Badman’s experience in the House was wider than his preoccupations with wheat and the internecine squabbles of his party would suggest. As an MHR he was active on several committees including the Joint Standing Committee on Public Works and from 1941 to 1943 was a member of Prime Minister Curtin’s Joint Committee on War Expenditure. From 1940 to 1943 he was a temporary chairman of committees, a position he had also held in the Senate between 1935 and 1937. In 1943 he was a member of the Empire Parliamentary Association delegation that visited Britain, the United States and Canada. On his return he interlaced his campaign broadcasts for the August federal election with information garnered from his tours of wartime Britain, but was defeated, and went back to full-time farming at Yacka. In 1946 he recontested Grey, and again lost.
That Badman maintained a keen interest in wheat is evidenced by his published pamphlets and frequent contributions to newspapers during his post-parliamentary years. In 1950 he was elected secretary/treasurer of the South Australian division of the Australian Primary Producers’ Union, having earlier served as its president. He was an official visitor at the coronation of Queen Elizabeth II in 1953, and two years later retired from farming. In 1958 he toured the Snowy Mountains Hydro‑Electric Authority. He moved to Adelaide in 1970 and remained an active member of the Grand Lodge of Ancient Free and Accepted Masons of South Australia.
Badman was a handsome man with thick black hair and a steady gaze. His first wife, Ann, had died in 1952 and on 14 September 1955 he married Violet Hetty Nash at the Adelaide registry office. He died at the Winchester Rehabilitation Hospital in Adelaide on 24 April 1977 at the age of ninety-one, survived by Violet and the four sons of his first marriage. After a funeral service at the Methodist church, Yacka, he was buried in the local cemetery, not far from his birthplace.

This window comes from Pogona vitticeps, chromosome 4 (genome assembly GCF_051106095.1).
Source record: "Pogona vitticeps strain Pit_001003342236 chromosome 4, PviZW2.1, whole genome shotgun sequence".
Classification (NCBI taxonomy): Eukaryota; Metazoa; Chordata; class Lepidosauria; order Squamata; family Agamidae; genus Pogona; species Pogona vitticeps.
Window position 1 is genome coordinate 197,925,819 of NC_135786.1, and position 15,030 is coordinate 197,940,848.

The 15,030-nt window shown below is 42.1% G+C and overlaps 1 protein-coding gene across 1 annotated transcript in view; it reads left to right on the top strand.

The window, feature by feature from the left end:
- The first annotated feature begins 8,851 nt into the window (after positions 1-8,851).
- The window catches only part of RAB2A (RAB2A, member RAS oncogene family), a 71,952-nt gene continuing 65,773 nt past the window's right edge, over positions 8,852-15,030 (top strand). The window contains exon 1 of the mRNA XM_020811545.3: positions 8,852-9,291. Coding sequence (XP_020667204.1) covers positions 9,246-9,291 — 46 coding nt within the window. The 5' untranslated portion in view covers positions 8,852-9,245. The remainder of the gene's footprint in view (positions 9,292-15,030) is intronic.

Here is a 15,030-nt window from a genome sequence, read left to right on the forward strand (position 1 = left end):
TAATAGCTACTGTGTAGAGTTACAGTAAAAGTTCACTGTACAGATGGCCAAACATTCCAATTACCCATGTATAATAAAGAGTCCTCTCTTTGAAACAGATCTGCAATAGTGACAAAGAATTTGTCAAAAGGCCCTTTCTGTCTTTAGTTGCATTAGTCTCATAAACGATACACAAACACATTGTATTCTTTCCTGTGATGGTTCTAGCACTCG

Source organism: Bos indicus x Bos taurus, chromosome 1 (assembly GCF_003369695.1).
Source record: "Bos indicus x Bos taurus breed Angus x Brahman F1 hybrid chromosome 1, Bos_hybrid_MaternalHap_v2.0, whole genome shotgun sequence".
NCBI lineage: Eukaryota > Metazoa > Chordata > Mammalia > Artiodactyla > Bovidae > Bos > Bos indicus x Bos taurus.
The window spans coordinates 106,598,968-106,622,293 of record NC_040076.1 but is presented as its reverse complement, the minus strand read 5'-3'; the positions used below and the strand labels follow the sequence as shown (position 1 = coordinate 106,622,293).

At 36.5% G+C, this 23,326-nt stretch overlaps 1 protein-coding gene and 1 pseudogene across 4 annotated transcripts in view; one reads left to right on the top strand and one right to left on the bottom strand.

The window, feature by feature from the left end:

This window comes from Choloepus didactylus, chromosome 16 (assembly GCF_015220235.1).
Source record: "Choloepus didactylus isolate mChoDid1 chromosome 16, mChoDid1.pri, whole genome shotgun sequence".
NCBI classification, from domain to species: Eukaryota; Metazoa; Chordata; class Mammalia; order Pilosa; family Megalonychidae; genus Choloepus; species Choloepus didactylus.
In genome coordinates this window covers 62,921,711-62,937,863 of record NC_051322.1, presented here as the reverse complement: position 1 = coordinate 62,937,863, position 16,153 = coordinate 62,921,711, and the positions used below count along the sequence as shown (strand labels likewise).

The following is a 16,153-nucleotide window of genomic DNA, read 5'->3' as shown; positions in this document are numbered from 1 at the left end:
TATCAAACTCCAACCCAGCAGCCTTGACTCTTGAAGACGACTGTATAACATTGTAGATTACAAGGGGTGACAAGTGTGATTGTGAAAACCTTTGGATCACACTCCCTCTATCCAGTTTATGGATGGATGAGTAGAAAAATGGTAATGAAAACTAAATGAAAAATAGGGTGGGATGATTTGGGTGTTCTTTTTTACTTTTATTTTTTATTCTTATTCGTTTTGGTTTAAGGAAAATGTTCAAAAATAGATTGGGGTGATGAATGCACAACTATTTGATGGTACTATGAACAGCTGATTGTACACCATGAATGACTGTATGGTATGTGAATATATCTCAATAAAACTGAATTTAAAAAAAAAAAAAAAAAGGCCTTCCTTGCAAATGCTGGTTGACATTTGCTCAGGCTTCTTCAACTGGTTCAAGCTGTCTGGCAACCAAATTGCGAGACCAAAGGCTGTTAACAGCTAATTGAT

Badman ensured that his neatly written biographical notes and a small collection of memorabilia, including a fragment from the British Houses of Parliament damaged during a 1941 air raid, were left to the National Library of Australia in Canberra. According to a newspaper report, he possessed also ‘the daddy of all parliamentary autograph collections’.
 Badman Papers, MS 3710, NLA; Information provided by Diane Badman, Mount Osmond, SA; Ellis Papers, MS 1006/3–1, NLA; Letter, R. Badman to author, 2 Mar. 2000; Julie-Ann Ellis, Hard-Yacka: The Story of a Mid North Town in South Australia, Yacka Historical Group, SA, 1995; The author is indebted to the Yacka Historical Group for information; Register (Adel.), 28 Nov. 1925, p. 14; Observer (Adel.), 5 Dec. 1925, p. 5, 4 Apr. 1925, p. 6.
 Register (Adel.), 28 Nov. 1925, p. 14; Ellis Papers, MS 1006/3–1, NLA; Ellis, Hard-Yacka, pp. 93–5; E. A. Herbert, A History of the Country Party in South Australia, BA Hons thesis, University of Adelaide, 1965, pp. 69, 72, 79, 81; A. Grenfell Price, ‘The Emergency Committee of South Australia and the Origin of the Premiers’ Plan, 1931–2’, South Australiana, Mar. 1978, pp. 5–47; Ulrich Ellis, A History of the Australian Country Party, MUP, Parkville, Vic., 1963, pp. 190–1; Advertiser (Adel.), 3 Dec. 1931, p. 10, 16 Dec. 1931, p. 6.
 Age (Melb.), 21 Dec. 1931, p. 9; Badman Papers, MS 3710, NLA; Herbert, A History of the Country Party in South Australia, pp. 83–4, 93; Australian Country Party Monthly Journal (Syd.), 1 Oct. 1937, p. 15.
 CPD, 24 Nov. 1932, pp. 2760–2, 1 & 2 Dec. 1932 pp. 3378–82, 28 Nov. 1933, pp. 5043–4; Geoffrey Sawer, Australian Federal Politics and Law, 1929–1949, MUP, Carlton, Vic., 1963, p. 54; CPD, 7 & 8 Dec. 1933, pp. 5980–3, 5 & 6 Dec. 1935, pp. 2646–8.
 Australian Country Party Monthly Journal (Syd.), 1 Oct. 1937, p. 15; Advertiser (Adel.), 22 Oct. 1937, p. 22; Sawer, Australian Federal Politics and Law, p. 99.
 CPD, 10 & 11 Dec. 1940, pp. 747–9, 21 June 1938, pp. 2391–2, 1 July 1941, p. 608, 1 & 2 June 1938, p. 1727, 10 & 11 Dec. 1940, p. 838.
 Sawer, Australian Federal Politics and Law, pp. 100, 110–11, 126; Argus (Melb.), 4 May 1939, p. 1; Gavin Souter, Acts of Parliament, MUP, Carlton, Vic., 1988, pp. 322, 326; Earle Page, Truant Surgeon, ed. Ann Mozley, A & R, Sydney, 1963, pp. 273–4, 281, 284, 290–1; CPD, 21 Sept. 1939, p. 952; Ellis, A History of the Australian Country Party, pp. 243–9, 252–7.
 Badman Papers, MS 3710, NLA; Advertiser (Adel.), 24 Aug. 1943, p. 3, 25 Aug. 1943, p. 5; Ellis, Hard-Yacka, pp. 142, 145, 221; Advertiser (Adel.), 25 Apr. 1977, p. 3; Badman Papers, MS 3710, NLA.
This biography was first published in The Biographical Dictionary of the Australian Senate, vol. 2, 1929-1962, Melbourne University Press, Carlton, Vic., 2004, pp. 273-277.